• They don't possess the curiosity that kept most of us awake into the wee hours of the morning working on a problem for the pure satisfaction of figuring it out
  • They don't look at problems as a programmer because they simply are not programmers, they frankly lack the natural talent for the craft that many of us have. They're never going to be good programmers.

Location is pretty much incidental, we're talking about talent.

That's not something we can fix with a quality filter, however complex. Stack Overflow tends to mirror the state of the industry as it is or was at any given time since we became popular, that's why so many researchers study it. If you stop and think a bit, I'll bet you agree that a good portion of the strong objection you feel toward these questions is actually a bit of angst about the future when it comes to the craft.

While I'm not a huge fan of our automated blocks, they do give people a few chances to show that they can think like a programmer by asking questions demonstrating that they know what a programmer would need to answer it. I don't like these because they don't sufficiently account for how quirky our engine and conventions can be for new users, and that it can take months for people that do have talent but not much skill to dig out from under a bad start.

We're already doing what we can about this problem, we're forcing people that are capable of getting better to get better, and those are the only people we can help. It's them, the pearls, that we must optimize for; algorithmic tweaks just treat the symptoms. In democratic Overflowistan, diamonds mine you.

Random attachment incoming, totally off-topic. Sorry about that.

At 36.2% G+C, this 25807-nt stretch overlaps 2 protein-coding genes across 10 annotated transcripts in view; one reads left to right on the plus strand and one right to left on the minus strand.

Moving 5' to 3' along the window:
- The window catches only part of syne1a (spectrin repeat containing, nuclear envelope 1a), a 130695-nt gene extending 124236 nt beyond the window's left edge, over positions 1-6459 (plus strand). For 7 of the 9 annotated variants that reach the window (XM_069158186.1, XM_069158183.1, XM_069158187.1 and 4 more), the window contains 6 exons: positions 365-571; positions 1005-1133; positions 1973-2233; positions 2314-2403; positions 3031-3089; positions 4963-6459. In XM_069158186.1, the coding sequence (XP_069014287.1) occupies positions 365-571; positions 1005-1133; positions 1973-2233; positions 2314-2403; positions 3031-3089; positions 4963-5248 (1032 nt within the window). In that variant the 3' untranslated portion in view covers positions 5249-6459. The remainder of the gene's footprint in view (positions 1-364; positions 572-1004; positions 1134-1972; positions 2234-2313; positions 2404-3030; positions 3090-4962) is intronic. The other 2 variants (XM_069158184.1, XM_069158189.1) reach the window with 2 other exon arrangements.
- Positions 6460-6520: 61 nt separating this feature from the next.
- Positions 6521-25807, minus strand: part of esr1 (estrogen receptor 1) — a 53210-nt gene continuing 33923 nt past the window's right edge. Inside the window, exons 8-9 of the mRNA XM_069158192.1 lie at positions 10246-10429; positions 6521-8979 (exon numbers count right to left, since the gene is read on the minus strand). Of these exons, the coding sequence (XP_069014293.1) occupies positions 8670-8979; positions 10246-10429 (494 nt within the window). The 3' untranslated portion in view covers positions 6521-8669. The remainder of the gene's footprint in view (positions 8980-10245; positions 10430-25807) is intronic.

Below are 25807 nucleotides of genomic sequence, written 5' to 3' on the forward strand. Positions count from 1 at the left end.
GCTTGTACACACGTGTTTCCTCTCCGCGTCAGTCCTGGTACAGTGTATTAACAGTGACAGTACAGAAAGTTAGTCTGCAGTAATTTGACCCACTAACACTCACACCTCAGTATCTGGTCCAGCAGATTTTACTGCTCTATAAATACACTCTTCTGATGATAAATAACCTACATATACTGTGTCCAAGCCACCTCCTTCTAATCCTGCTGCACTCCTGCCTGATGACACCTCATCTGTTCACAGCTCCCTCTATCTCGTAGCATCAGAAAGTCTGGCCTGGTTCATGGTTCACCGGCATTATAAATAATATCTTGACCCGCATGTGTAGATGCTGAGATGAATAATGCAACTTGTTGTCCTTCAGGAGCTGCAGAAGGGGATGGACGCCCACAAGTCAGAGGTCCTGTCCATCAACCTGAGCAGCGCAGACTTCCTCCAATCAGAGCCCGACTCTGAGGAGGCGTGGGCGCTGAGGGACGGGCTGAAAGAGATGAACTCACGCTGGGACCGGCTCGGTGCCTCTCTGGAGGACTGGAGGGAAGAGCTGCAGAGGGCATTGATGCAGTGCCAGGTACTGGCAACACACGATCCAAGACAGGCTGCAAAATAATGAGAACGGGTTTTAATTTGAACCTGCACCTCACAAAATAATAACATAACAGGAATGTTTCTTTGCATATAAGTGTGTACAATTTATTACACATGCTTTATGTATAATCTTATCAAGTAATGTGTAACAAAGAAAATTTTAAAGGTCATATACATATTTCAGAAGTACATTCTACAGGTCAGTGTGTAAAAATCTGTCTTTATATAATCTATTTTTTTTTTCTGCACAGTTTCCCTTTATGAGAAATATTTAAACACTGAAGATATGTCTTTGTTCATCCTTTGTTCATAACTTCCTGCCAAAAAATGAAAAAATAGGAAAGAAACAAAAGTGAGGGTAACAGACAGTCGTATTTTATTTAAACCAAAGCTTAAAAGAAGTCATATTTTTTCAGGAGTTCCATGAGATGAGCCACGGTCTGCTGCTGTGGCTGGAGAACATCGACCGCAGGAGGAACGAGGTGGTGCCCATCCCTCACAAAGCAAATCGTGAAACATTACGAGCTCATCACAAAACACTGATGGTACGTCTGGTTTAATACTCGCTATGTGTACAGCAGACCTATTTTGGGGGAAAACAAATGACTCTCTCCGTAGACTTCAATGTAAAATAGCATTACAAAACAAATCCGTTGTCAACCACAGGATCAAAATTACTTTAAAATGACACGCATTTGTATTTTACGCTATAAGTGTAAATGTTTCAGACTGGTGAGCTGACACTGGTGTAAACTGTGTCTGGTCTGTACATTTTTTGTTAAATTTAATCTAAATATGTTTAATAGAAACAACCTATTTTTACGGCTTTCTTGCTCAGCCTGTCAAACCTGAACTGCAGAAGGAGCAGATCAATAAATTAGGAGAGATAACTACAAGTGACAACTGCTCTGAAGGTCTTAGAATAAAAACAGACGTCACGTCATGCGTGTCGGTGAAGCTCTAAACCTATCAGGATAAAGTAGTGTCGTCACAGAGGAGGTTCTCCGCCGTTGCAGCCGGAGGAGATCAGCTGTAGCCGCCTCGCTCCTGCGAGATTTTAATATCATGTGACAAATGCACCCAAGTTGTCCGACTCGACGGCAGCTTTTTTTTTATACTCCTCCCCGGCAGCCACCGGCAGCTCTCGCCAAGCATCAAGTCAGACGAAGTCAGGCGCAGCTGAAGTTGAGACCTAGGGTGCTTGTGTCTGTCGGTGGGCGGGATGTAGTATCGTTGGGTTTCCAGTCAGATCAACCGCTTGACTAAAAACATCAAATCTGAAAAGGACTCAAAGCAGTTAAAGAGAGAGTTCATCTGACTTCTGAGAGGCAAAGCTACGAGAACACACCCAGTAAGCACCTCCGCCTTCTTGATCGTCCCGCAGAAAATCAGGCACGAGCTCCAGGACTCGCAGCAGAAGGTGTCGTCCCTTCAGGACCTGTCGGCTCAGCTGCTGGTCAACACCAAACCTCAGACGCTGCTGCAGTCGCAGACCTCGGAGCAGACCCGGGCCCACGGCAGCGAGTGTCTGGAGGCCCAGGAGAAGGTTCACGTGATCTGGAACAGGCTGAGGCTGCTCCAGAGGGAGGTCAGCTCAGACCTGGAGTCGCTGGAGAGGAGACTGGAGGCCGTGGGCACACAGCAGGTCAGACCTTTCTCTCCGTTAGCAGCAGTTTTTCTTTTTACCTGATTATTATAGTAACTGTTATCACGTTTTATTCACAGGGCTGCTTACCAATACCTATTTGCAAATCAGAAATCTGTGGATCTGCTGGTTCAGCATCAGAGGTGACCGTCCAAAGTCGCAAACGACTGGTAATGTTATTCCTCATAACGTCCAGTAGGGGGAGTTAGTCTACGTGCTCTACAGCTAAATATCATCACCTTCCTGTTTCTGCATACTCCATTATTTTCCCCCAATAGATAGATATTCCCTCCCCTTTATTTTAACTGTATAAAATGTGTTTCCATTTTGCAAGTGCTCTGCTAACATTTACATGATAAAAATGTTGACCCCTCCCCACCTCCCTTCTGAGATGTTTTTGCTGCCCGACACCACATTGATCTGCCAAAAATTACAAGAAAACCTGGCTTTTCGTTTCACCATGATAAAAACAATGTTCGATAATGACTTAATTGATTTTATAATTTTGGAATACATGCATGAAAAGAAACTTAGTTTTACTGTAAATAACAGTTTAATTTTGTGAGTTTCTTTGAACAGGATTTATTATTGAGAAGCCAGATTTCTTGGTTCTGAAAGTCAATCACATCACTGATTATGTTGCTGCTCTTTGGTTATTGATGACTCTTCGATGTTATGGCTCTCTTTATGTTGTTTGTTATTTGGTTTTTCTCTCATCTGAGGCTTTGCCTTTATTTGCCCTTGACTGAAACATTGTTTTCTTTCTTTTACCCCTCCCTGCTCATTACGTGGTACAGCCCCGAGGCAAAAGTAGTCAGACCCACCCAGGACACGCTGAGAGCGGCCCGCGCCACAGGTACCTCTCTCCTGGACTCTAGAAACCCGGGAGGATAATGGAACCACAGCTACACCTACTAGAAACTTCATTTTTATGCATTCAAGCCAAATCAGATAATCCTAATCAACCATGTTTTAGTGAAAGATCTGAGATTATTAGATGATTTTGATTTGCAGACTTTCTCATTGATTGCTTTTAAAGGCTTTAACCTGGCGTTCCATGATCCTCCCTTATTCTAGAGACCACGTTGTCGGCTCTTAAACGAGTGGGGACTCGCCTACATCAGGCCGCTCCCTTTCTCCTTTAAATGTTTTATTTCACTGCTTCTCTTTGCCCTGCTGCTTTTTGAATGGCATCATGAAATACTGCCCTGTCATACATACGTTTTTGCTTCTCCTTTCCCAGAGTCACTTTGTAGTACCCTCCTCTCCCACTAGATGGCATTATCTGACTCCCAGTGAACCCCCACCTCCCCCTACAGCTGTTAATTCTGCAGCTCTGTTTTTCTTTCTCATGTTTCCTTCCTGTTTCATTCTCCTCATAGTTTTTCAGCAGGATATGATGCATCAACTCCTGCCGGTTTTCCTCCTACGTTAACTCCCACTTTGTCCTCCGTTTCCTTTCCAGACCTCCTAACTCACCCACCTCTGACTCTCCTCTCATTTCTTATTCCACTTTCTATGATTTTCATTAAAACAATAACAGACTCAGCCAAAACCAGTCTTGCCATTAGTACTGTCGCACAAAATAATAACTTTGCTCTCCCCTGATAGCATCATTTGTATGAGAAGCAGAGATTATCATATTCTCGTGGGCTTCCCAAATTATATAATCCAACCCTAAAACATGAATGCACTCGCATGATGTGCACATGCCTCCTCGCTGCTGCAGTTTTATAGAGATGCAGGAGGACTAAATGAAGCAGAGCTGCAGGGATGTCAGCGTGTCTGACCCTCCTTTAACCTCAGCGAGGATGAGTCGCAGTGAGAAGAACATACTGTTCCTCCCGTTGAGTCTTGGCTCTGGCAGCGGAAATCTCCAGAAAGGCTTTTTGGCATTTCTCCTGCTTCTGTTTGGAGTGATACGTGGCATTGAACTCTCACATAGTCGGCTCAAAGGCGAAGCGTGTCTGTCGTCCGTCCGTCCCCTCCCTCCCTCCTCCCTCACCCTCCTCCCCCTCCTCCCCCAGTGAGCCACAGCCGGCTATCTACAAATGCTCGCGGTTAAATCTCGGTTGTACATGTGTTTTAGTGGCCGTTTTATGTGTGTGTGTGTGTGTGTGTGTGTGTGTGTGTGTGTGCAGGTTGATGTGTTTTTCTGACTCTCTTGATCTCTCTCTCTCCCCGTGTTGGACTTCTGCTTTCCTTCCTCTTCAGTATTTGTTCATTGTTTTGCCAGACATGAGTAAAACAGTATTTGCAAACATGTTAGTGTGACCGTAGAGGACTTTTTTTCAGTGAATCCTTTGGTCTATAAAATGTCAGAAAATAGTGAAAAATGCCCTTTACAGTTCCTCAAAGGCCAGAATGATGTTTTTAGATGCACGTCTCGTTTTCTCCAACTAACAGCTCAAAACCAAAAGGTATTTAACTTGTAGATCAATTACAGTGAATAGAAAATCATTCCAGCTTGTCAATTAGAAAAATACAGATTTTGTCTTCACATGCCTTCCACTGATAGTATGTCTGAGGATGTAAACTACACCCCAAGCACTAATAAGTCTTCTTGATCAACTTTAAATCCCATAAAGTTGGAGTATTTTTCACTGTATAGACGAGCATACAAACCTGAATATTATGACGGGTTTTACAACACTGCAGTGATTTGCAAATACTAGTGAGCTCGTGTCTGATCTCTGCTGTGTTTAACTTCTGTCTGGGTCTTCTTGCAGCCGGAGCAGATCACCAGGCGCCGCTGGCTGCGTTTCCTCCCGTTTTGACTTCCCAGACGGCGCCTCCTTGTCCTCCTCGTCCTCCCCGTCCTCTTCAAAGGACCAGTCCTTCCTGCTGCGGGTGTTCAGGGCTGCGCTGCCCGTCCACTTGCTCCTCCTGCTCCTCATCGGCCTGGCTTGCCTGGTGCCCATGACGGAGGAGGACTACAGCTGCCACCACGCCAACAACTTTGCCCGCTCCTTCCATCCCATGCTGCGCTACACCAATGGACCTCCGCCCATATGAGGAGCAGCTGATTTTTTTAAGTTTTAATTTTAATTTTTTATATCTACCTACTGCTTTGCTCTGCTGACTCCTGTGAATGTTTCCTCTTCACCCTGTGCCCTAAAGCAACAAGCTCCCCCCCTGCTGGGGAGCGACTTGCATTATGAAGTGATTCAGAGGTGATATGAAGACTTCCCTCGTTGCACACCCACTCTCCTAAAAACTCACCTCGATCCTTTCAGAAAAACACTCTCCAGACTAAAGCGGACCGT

We've taken so many surgical strikes at this in the past in hopes that something small would result in a big gain - and gained a bit of ground in the process. However, I think we need to face the reality that we're looking at holding back the tide with a bottomless bucket, and change our strategy to find the real talent in that pool and help it flourish.

More stringent quality filters aren't going to help in the long term, they're just going to allow us to ignore the cause for a little while longer.

To your actual request:

I think we should work on improving the question blocks and just-in-time help instead.

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This answer brought to you from the other half of the world. –  jmac Jan 30 '14 at 6:47
"Location is pretty much incidental, we're talking about talent." - I fully agree. I work with a lot of people who moved from India to develop software here, and several who are still in India. Most, if not all, of those specific people are very competent, skilled programmers. Just because there are a lot of not-competent programmers in that area doesn't mean we should blot out all questions coming from there. –  jadarnel27 Jan 30 '14 at 6:58